Happy Wednesday friends! Welcome to this week’s edition of A Day in the Life! I’m pleased to welcome back Gloria Clover to the blog today, sharing her world with us. Last week we talked about her book Washed Under the Waves! You can see that post here. But let’s get to today’s post, shall we?
A Day in the Life of Gloria
Once upon a time, there was a girl who wrote stories and complained that she didn’t have enough time to do everything she wanted to do. Then, in her mid-life (if she makes it to 95), she had a baby. Hello? Dear Lord God, what are You thinking….
I haven’t set the alarm clock in three years. I took the advice of the older mothers in my church (not necessarily older than me, just mothers longer than I have been.) “Sleep when the baby sleeps.” They didn’t tell me when I should stop that maxim, so … I’m joking. Mostly.
A Day in the Life of this writer falls into one of three categories: Writing Day, Alex Day, or errands. They all start roughly the same with my nose in the Bible, a time of prayer, which still, after all these years, has to be written for me to keep my focus and not wander into some fantastical land in my mind. Alex and I get dressed, have some breakfast, and I check my email to make sure nothing has happened during the night to change my game plan.
Then, if I’m having a writing day, Alex goes to stay with his grandma or his daddy. If I’m having an Alex day, we do a craft, a puzzle, read a book, or make a car parade. Maybe Thomas the Train and his new track comes out to cover the floor. Maybe we play Hide and Seek. Then we have some lunch and do it all again. Sometimes there is a nap and sometimes there is a quiet time (we’re working on this since the naps get less and less), and sometimes we read a lot of books and then just keep on doing. Eventually there is supper, dishes, some clothes to fold, a floor to be swept or play dough dug out of the carpet. Perhaps a bath, more books, and, quite frankly, sleep when the baby sleeps.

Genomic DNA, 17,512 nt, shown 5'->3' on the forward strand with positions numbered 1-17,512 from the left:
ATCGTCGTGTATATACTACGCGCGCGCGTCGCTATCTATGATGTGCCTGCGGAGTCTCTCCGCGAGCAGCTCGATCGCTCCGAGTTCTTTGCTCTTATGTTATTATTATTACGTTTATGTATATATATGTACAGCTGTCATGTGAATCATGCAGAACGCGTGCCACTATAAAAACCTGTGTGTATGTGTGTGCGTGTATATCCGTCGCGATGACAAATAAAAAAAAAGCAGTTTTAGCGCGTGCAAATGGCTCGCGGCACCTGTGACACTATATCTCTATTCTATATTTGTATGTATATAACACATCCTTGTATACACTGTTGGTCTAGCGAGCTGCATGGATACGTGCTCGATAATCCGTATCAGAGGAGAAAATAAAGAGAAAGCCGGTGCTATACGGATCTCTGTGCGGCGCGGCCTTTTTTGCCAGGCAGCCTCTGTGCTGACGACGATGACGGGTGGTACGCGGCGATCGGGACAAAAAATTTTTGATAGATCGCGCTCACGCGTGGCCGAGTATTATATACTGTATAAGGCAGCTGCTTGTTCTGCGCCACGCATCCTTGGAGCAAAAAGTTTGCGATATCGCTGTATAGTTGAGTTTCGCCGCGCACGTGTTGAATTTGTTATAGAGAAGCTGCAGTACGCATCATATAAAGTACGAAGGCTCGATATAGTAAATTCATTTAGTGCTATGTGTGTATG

On nap days, knowing I have about two hours, I run to the computer and madly rush through the next writing item on my list.
On writing days, I do the same, knowing I have about seven hours to accomplish my writing tasks for the week. For the past year, I have edited. With a new publisher putting out a five book release in five months, it has taken us a year to get everything in order. I helped with cover design and worked with a map maker for illustrations. I put together discussion questions for book clubs. I made glossaries and character lists since each book has a different culture. So what the day held was the next task in the process. Writing a short story to entice people to sign up for my newsletter. Preparing a novel for the professional editor or making corrections from the professional editor. Proofing again. Reading ARCs. Finding “Advanced Readers” who could spot typos and generally realizing that as unique as I’d like to believe my novels are, I have used the same seventeen words to write them all. (Hyperbole, I hope.)